The other day I did this because it really needed to happen. All that gleaming new-campus architecture, surrounded by other gleaming buildings and gleaming buildings yet-to-come was begging for a little fuzzying up.
I did my undergrad at the old Emily Carr University of Art and Design campus which was decidedly less smooth and metallic and more crafty, situated as it was in the Granville Island artisan mecca on the ocean's edge. I liked running my hand along the old wooden posts carved with decades of scrawled text, and all the wiring and ductwork that in the last few years looked like a set out of Brazil. I miss the giant murals on the cement factory silos next door and the funky houseboats and the food stalls in the public market and Opus Art Supplies 30 feet away from the front entrance.
The new serene, clean Emily Carr building is surrounded by new and planned condos that most students could never afford, high-tech companies and, soon, an elevated rapid transit rail line. As much as I wanted to return for graduate studies, I was not convinced that I would be a good fit here, so asking for permission and access to the sign was a bit of a trial balloon for me. I got quick and full support for the idea and its installation, and now see this new white space as a blank canvas, ready for the next era of student artistic expression.
This is my first solo yarn-bombing foray. A bunch of us attacked the old school back in the day for a textile-themed student show but I have yet to meet my people here. So the Emily Carr Cozy is not just a balloon, it's a flare. Is there anybody out there?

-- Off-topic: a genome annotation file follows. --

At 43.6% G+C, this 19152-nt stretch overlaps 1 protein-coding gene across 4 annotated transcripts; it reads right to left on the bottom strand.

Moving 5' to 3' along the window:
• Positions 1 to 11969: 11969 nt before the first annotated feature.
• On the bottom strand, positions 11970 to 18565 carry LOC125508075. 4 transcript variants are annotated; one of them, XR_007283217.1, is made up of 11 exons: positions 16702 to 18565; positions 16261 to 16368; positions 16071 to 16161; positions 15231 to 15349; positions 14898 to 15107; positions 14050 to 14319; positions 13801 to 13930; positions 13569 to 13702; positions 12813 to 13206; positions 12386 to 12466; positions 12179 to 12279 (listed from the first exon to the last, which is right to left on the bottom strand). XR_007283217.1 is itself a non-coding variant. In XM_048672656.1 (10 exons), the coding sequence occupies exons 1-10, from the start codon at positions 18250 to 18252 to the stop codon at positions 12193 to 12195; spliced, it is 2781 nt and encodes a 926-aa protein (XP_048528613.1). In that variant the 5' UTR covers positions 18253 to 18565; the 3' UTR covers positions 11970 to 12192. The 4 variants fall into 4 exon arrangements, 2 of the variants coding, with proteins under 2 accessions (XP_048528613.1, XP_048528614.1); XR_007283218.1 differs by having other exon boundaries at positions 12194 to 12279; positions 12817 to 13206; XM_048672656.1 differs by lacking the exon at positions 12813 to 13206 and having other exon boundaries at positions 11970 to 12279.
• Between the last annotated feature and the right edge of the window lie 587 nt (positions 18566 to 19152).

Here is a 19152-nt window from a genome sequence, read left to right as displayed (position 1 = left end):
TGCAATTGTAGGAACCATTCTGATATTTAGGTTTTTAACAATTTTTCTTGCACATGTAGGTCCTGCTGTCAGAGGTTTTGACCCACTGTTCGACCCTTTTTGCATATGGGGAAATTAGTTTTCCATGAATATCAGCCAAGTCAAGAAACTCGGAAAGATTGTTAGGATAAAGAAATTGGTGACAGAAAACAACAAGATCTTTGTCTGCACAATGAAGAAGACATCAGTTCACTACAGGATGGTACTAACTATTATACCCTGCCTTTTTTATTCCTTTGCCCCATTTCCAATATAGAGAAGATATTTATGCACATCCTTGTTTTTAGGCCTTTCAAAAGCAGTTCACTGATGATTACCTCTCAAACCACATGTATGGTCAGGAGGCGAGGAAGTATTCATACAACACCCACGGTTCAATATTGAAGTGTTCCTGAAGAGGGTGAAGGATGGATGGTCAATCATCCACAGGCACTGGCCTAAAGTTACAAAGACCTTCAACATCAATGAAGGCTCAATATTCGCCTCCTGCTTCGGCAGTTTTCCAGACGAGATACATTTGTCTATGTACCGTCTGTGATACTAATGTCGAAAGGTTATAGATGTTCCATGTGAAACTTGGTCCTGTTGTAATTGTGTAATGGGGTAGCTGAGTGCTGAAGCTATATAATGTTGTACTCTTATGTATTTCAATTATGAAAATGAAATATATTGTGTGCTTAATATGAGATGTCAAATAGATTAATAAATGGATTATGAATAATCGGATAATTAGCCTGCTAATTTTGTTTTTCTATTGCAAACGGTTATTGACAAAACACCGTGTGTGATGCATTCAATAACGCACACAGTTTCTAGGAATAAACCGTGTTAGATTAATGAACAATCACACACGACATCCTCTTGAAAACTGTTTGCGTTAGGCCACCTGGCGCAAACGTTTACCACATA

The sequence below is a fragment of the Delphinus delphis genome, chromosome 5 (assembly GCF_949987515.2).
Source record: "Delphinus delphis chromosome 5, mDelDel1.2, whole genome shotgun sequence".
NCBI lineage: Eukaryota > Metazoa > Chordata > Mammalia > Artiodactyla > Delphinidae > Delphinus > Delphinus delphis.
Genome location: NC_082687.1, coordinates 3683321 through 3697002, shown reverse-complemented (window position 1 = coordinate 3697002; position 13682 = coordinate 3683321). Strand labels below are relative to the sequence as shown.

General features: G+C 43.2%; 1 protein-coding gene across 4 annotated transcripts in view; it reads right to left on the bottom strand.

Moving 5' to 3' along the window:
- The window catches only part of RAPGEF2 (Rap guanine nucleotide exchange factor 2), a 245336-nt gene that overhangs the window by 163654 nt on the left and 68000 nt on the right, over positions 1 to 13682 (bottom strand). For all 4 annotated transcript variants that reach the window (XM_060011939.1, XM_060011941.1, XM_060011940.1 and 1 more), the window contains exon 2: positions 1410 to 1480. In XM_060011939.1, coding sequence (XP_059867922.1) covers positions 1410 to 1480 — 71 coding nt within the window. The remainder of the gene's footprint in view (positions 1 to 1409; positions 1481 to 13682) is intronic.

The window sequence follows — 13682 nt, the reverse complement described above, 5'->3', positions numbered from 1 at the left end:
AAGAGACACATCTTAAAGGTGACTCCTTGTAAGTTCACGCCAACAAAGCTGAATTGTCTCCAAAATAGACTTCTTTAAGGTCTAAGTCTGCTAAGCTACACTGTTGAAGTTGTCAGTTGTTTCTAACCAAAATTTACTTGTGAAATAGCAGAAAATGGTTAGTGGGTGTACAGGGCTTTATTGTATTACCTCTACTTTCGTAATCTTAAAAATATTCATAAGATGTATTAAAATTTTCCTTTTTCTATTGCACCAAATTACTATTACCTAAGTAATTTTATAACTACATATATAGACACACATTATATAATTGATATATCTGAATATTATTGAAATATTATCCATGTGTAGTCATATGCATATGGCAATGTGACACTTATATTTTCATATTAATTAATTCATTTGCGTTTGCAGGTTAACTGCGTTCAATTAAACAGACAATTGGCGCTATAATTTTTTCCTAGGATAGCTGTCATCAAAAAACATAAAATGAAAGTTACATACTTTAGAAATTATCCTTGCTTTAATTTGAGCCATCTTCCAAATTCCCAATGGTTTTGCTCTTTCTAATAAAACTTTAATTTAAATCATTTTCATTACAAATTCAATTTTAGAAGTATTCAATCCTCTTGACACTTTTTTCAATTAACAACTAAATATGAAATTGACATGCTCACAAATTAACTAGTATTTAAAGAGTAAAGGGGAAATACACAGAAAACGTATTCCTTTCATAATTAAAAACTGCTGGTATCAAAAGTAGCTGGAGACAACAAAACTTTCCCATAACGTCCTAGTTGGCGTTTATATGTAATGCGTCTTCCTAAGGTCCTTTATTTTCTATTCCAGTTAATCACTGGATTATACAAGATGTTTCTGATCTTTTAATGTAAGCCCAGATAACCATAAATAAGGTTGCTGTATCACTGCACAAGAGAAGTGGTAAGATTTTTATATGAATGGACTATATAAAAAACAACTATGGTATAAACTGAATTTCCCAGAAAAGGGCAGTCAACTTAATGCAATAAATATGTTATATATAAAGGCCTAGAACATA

As I busied my freezing fingers with the stringy stuff (in hard hat, on the Skyjack operated by design tech services maestro Brian) I kept an ear out for reaction. And it was good. Sharing the fuzzy intervention on social media (#craftivism, #subversivestitch etc.) reminds me that I am not alone in my need for needling authority. Indeed, this public performance includes behind-the-scenes connecting with my community of makers to collect their leftover yarn and thrift-store finds even before the main act. (You know who you are.)
Textile interventions in the public sphere have a way of provoking polarizing responses. Some love the often-chaotic hand-wrapping of colourful fiber; others view the crafty messing with architecture with disdain of all things cozy and crafty and engendered female. I liked the idea of having to wear a hard hat and working for four hours in a Skyjack, in the mode of construction workers in the immediate vicinity of my rapidly changing hometown, to complete my knitting job.
A visual of the process, below. (All photos by Caitlin Eakins)
And yet there is nothing like an untenable situation to spark a creative response. There is evidence of it in the spaces between, beyond, behind, or otherwise outside the scope of authority. You see it in neighbourhood back alleys and in the gaps between buildings all over the world: small, bold, personal gestures. It may start with a graffiti tag (I was here, The Man can stuff it) and evolve into jaw-dropping unauthorized artworks. It may start with that one condo-dweller with no outdoor space who drags a chair down to the street to do some sketching or practise guitar. Last year some folks down the block put out a table at the corner park and had a sit-down neighbours’ potluck dinner. Down another block is a Country Lane, one of just a handful of alleys transformed into a garden-like thoroughfare in a pilot project with the City back in 2002.
And so it has come to pass. Where bloom-perfumed weeknight evenings in spring normally draw out elderly food-growers, young adults on after-class dog walks, tots trying out their new walking legs and commuter-runners with backpacks now there is barely a soul. “It’s so futile,” a neighbour said, hands on hips and gazing around at the remnant plant-bits fighting for traction in the bulldozer tracks. “This is just big male egos at work.”